21. Oct 7, 2014 #20
    Well toilet brushes are very useful to society, but are still very boring. Then again I find most experimental stuff boring since at the end of the day experimentalists spend 95% of their time solving engineering problems, give or take.
     
  22. Oct 7, 2014 #21

    Monique

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    That's just a limited world view, where would we be without toilets. But you're allowed to your opinion, it allows you to solve problems that others may find boring ;)
     
  23. Oct 7, 2014 #22

    collinsmark

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    The transistor might not have been the flashiest of discoveries, but it is considered almost unanimously to be the most significant invention of the 20th century. Without that discovery you wouldn't be reading this thread right now because there would be no computers, no cell phones, no electronic-gadget-anything smaller than a vacuum tube.

    Blue LEDs are not in the same league as the transistor, but they will likely have a great impact on society regarding reduced energy consumption.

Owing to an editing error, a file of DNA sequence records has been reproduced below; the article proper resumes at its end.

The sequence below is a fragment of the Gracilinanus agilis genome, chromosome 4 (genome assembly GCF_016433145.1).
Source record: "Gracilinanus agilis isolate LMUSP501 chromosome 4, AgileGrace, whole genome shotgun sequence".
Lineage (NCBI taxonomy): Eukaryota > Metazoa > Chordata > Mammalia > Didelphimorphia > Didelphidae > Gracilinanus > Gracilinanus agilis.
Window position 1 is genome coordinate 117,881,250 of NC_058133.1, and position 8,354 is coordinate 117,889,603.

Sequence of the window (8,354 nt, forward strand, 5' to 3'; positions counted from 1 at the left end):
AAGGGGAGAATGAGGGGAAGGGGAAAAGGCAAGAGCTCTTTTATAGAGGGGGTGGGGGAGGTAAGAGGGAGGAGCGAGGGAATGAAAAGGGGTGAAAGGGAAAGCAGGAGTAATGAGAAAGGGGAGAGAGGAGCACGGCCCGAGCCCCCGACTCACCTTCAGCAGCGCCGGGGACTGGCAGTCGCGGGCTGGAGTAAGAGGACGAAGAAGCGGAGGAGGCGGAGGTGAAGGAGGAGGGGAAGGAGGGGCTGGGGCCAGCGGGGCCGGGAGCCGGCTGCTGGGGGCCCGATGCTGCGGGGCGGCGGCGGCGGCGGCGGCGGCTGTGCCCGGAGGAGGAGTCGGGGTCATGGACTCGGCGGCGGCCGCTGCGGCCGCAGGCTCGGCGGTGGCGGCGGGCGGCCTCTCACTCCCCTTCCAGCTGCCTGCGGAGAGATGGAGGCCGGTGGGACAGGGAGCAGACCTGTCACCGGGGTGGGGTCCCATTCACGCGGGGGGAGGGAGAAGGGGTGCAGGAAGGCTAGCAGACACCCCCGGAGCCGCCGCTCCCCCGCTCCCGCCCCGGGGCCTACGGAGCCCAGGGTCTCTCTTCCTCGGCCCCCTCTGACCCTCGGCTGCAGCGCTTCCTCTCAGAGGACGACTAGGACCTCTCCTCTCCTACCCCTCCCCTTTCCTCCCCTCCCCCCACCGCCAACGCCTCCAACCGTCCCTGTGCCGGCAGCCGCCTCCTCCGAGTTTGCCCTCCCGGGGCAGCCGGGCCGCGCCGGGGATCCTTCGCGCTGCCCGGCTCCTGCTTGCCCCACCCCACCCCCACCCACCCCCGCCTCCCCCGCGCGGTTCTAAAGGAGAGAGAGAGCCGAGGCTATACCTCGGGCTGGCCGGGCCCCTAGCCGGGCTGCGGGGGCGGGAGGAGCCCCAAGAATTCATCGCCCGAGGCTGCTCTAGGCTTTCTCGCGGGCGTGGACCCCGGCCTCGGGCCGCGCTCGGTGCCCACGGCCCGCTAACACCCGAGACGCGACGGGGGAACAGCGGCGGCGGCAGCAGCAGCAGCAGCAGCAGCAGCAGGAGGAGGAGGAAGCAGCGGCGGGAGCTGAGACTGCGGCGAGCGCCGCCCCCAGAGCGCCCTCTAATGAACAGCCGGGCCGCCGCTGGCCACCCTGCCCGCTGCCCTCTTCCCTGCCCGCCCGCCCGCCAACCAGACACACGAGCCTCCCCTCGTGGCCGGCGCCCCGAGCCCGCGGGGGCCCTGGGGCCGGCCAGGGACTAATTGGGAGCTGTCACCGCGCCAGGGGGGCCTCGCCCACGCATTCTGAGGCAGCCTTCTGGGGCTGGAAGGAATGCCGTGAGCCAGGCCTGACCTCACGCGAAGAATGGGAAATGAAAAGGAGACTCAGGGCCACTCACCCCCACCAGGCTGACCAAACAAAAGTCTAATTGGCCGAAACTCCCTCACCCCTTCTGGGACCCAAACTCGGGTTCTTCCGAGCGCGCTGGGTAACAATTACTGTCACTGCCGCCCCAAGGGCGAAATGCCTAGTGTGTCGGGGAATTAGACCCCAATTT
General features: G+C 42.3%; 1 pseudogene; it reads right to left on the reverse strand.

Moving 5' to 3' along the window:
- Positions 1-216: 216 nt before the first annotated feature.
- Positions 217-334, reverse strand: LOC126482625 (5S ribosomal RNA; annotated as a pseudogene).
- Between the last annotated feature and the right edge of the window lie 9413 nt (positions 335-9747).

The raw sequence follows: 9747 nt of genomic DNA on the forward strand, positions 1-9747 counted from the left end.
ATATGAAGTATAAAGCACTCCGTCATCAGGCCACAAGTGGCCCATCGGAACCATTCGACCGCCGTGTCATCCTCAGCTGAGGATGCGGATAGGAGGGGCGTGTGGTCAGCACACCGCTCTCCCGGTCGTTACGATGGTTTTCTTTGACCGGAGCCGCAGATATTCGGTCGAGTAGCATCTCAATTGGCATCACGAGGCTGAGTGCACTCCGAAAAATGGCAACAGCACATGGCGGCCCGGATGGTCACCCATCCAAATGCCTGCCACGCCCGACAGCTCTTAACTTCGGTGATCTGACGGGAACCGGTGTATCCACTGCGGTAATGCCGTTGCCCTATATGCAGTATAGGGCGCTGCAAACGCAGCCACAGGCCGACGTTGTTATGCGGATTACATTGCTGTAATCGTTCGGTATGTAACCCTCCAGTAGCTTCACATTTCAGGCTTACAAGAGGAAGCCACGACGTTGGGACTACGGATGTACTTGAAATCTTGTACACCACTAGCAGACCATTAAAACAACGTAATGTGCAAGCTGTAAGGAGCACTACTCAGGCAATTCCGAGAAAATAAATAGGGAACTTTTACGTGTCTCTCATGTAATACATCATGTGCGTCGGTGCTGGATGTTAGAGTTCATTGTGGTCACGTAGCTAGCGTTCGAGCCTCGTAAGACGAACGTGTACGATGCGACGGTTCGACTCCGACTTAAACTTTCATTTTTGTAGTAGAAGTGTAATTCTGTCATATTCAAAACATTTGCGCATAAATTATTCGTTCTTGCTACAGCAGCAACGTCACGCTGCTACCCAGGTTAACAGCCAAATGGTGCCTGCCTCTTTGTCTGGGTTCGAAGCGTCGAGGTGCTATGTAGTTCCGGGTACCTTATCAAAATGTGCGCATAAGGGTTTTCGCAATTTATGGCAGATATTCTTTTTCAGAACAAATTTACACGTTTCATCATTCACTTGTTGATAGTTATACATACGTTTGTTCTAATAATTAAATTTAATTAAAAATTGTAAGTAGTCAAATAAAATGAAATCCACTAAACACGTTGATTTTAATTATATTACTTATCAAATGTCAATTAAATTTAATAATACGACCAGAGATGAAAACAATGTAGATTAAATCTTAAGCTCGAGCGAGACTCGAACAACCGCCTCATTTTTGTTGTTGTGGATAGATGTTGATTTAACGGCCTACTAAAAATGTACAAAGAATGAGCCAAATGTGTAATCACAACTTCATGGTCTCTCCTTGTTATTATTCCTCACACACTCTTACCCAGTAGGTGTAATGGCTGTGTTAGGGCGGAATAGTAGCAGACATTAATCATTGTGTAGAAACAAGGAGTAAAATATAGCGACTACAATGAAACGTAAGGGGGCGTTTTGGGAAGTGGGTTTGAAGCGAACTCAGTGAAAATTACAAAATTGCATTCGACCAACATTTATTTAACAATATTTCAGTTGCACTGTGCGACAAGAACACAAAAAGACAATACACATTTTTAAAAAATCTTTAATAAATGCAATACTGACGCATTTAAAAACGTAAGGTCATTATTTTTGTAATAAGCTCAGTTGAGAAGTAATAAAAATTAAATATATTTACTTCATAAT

(And technically, blue LEDs are "flashier" after all :) )

    There is a lot of engineering that goes into blue LED manufacturing, no mistake. But the discovery/invention does involve a lot of hard core, solid state physics.

    I took an optoelectronics class back in the mid '90s, soon after blue LEDs were first invented. It was an exciting time to take that class because physicists and engineers alike had been struggling to create a blue LED for decades. Some had even resigned/convinced themselves that it couldn't be done. So when it was accomplished, many were quite pleased at the accomplishment.

    We didn't go into the physics of blue LEDs in much detail in the class, since the invention was newer than our new textbooks (again, this was in the mid '90s). But we did touch on the subject. And as I remember it at the time, the quantum mechanics involved was not only pretty intense, but the method involved in getting the energy wells just right to create the desired bandgap was quite a clever idea. (I don't don't remember much more than the fact that it was unique and clever though.)
     
    Last edited: Oct 7, 2014
  24. Oct 8, 2014 #23
    Just remember, that a part of the original wording on nobel's will states "discovery or invention" with "great benefit for mankind". In light of this (pun intended) this years prize fits very well as it's an invention that will benefit a very large number of people. On the other hand the will doesn't say that it has to look like hard core physics ;)
     
  25. Oct 8, 2014 #24

    dlgoff

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    It's funny how "things" are perceived early on. This is what was talked about when I was in college.

    http://en.wikipedia.org/wiki/Quark

    Not boring IMO.
     
  26. Oct 8, 2014 #25
    That is not true. We had computers without transistors. And even if we hypothesise for a second we do not have semiconductors at all, we cannot really say what other technology we could have developed by now.